Ben Solowey & William A Smith
Works on Paper
It had always been a wish of ours to show the works of Ben’s contemporaries. While Ben was part of no school or even general movement of painters, nonetheless he enjoyed the company of painters, sculptors, writers, and performers.
The visual artists that were his friends were of an unusual caliber, and popular with critics, collectors and crowds. George Papashvilly, Arthur Meltzer, Paulette von Roekens, William A. Smith, Charles Rudy, Charles Hargens, Joe Greenberg, Paul Bransom, and Henry Pitz were among the regional artists with whom Ben shared a kinship in one way or another. Unfortunately, without a regular venue like the Studio, the work of these artists is not seen as often as it should be.
We were therefore delighted when the James A. Michener Art Museum in Doylestown, Pennsylvania announced it was going to host a retrospective of the work of William A. Smith, a friend of Ben and Rae’s for many years, and a fine artist with an international reputation.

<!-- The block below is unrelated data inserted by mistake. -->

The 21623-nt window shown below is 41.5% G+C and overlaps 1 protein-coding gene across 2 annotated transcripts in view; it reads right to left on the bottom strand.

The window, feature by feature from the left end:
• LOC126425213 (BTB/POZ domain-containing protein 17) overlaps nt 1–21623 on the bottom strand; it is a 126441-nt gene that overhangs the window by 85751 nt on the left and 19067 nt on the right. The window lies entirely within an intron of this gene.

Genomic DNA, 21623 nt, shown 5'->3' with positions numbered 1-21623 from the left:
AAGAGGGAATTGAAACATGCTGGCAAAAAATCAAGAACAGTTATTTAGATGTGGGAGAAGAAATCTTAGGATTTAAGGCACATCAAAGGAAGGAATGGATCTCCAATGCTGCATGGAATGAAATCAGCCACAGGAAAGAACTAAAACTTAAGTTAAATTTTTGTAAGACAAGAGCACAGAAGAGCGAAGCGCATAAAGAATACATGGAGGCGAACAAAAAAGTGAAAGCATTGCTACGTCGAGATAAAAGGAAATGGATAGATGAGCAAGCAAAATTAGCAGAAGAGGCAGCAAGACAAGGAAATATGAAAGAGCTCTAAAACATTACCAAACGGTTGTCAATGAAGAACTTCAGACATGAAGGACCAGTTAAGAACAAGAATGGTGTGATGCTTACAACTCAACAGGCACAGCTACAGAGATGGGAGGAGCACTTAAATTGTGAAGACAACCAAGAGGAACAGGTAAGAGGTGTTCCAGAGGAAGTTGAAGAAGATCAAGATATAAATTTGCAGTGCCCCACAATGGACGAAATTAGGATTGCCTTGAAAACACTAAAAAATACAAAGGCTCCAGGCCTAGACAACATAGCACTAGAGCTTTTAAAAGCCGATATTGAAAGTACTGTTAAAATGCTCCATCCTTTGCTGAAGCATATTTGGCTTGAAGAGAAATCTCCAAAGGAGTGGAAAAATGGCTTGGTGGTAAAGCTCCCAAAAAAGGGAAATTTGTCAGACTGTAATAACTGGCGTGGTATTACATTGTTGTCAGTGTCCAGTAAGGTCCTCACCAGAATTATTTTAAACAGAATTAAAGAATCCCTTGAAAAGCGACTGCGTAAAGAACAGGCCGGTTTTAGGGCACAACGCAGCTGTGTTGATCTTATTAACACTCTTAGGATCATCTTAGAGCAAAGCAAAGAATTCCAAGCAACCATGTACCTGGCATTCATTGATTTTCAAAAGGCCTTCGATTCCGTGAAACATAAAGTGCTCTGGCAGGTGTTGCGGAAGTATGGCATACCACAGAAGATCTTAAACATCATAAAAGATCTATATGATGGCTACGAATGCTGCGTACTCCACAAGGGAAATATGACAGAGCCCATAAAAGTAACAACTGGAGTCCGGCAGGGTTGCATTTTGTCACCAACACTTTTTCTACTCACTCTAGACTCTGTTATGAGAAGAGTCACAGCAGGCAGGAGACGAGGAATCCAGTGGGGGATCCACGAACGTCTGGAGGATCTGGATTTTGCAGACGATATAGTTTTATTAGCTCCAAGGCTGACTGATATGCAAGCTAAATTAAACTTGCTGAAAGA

On the face of it, the worlds of Ben and Bill could not have been more different. Bill Smith found subjects for his work in China, Turkey, and Calcutta. Ben, on the other hand, found his material much closer to home. Still lifes and landscapes were often those seen out Ben’s studio door, and, of course, his most frequent subject for figure compositions and portraits was Rae. Yet Ben and Bill shared an ethic of complete immersion in their work, and their devotion can be seen in their art.
The opportunity to see side-by-side the consummate draughtsmanship in Ben and Bill’s work could be seen in an intimate exhibition of works on paper held at the Studio June 9through August 11, 1996. .